The Corita Art Center is named after Corita Kent, also known as Sister Mary Corita. In the 60s, Corita’s innovative pop culture designs earned international acclaim as she made statements about poverty, racism, and war. Her art consisted of vibrantly colored serigraphs that still resonate powerfully with audiences today.
Corita’s work is showcased on the Immaculate Heart High School campus in Hollywood. It is free to visit, but donations are accepted and used to continue carrying on Corita’s legacy in art and education.
#6 Hollywood Forever Cemetery
Hollywood Forever Cemetery is well known as the cemetery to the stars and is free to visit for the public. The grounds expand over 50 acres and hold thousands of gravesites, including those of Mickey Rooney, Chris Cornell, and Jayne Mansfield, among many others.
The cemetery is also known for its beautiful scenery and the many cats that roam the grounds. Tours are available at additional cost but can save visitors time as they search for the tombstones of their favorite celebrities.
#7 The Getty Villa
The Getty Villa is an ideal visit for those looking for a scenic and even romantic day in LA. The Villa is an elaborate estate on which 44,000 pieces of ancient Greek, Roman, and Etruscan art and relics can be found. The property is also frequented for its four gardens of Mediterranean plants and 220-foot long, marble-lined pool.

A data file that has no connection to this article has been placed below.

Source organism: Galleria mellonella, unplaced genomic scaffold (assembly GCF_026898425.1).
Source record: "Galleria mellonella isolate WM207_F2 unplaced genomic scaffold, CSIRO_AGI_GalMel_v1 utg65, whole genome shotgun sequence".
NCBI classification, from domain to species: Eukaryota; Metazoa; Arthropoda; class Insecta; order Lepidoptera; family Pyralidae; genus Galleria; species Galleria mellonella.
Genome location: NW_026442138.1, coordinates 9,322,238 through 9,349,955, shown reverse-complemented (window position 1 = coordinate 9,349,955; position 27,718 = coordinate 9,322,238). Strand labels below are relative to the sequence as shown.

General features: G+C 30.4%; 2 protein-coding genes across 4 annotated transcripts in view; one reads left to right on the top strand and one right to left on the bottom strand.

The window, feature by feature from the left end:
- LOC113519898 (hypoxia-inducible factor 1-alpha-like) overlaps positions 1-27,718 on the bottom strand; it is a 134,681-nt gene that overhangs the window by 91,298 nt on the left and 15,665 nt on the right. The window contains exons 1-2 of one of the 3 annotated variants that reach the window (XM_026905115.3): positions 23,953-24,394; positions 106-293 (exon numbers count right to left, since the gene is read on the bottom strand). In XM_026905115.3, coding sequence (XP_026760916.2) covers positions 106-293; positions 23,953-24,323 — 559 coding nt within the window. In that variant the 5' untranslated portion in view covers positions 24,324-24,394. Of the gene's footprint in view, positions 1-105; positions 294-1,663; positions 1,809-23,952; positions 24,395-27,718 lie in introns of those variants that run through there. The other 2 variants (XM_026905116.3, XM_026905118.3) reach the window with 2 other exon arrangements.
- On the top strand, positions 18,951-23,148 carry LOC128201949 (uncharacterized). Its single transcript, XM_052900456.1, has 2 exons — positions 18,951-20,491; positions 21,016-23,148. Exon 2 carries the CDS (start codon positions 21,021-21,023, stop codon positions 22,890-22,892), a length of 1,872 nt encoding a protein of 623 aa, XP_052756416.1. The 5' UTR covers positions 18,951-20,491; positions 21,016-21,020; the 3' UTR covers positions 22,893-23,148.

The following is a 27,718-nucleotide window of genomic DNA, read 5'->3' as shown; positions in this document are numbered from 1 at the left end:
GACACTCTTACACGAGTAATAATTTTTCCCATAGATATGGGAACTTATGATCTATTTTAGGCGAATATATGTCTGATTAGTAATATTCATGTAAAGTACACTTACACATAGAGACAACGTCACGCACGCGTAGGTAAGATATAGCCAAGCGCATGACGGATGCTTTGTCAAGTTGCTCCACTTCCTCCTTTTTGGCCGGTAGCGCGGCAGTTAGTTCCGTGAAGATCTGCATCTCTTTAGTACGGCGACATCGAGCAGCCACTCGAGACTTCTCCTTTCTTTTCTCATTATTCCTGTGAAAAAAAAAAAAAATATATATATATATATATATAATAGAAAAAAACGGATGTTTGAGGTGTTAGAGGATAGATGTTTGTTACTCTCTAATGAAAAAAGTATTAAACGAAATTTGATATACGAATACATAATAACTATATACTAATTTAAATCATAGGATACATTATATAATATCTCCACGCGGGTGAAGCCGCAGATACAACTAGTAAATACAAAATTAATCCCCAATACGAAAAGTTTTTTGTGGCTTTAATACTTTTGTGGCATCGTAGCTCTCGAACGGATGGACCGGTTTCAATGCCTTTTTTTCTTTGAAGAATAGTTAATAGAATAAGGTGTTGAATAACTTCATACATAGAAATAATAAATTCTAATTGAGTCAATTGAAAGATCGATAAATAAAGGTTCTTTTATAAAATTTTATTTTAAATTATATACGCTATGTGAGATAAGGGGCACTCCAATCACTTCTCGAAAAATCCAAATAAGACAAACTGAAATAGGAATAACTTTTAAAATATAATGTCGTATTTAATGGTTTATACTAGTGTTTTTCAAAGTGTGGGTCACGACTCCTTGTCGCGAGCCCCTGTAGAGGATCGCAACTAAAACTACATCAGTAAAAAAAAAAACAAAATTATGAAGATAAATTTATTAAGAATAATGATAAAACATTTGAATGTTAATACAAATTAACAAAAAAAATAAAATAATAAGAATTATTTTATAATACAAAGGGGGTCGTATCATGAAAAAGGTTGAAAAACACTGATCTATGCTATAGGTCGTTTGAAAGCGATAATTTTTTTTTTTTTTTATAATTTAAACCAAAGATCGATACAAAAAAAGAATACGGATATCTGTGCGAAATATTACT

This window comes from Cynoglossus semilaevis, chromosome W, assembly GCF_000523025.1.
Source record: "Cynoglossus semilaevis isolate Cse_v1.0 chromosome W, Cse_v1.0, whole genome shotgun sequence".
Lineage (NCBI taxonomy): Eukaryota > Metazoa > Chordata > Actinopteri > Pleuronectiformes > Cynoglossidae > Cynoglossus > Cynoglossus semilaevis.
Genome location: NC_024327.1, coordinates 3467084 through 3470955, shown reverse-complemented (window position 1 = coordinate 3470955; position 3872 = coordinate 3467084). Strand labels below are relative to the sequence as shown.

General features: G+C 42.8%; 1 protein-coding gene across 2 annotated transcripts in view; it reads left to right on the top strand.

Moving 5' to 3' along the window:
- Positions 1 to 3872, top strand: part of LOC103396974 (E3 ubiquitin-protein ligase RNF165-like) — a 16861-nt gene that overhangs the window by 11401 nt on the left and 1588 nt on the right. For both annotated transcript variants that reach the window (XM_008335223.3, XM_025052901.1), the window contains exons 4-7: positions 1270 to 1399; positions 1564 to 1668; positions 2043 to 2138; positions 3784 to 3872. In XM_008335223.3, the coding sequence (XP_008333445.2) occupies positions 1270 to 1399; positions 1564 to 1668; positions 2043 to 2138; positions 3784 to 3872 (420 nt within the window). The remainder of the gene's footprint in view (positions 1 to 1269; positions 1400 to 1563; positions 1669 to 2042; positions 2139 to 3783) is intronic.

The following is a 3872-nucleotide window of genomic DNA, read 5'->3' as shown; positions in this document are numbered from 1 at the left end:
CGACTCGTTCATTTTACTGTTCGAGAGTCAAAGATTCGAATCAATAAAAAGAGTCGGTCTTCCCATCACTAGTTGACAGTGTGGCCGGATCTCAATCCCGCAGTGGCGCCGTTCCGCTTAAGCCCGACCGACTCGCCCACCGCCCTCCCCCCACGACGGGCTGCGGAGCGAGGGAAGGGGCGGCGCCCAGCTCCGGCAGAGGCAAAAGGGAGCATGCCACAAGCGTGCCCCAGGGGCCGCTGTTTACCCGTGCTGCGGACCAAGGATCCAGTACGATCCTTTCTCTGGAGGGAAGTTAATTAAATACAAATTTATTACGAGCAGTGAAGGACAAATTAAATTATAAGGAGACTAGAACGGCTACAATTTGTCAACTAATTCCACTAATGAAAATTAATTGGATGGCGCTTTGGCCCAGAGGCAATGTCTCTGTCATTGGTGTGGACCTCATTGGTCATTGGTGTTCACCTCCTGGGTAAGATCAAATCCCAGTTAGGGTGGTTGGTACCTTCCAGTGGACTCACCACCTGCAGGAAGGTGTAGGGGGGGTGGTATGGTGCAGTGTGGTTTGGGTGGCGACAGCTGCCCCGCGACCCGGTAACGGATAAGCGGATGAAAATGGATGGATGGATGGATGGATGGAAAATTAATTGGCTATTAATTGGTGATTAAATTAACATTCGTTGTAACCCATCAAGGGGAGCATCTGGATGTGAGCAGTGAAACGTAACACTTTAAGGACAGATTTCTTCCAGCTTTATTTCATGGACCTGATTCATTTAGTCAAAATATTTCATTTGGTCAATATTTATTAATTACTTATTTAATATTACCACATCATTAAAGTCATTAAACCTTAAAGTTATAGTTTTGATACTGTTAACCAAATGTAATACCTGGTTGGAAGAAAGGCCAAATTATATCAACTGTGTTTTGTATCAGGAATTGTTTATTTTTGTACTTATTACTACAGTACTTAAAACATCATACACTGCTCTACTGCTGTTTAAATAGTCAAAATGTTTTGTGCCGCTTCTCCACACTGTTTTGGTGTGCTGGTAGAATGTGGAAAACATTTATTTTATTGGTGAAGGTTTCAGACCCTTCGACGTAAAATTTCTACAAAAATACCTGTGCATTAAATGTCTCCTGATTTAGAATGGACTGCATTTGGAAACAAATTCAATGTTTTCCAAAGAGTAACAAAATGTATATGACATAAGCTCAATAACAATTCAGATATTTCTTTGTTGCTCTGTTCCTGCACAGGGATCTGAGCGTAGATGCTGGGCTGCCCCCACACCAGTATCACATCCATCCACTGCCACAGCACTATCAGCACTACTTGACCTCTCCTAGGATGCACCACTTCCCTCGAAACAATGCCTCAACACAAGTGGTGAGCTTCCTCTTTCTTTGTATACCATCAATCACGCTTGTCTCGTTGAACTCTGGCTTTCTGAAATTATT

A visit to the Getty Villa is free, but times tickets must be reserved, and it is recommended to take public transportation in order to avoid the parking fee.
#8 The Broad
The Broad is home to one of the world’s largest collections of contemporary art and is by far one of the most recognizable buildings in LA. Its unique design is hard to miss as you drive down Grand Avenue in the downtown area.
General admission is free; however, timed tickets must be purchased in advance, and parking in the area can be pricey, so be sure to get parking tickets validated in the museum. Many free tours are also available if scheduled ahead of time and are a fantastic way to step up the experience.
#9 Hammer Museum
The Hammer Museum was founded in 1990 by Armand Hammer in order to house his personal art collection and continued to expand throughout the years. For those who prefer the edgier side of art, the Hammer Museum chooses to display underground contemporary art and artists that have been overlooked in the mainstream. The museum is affiliated with UCLA and exhibits all types of visual arts mediums.
While it still holds many classic forms of art, the cutting-edge museum now also includes things like poetry readings, political debates, and even after-hours performances by DJs.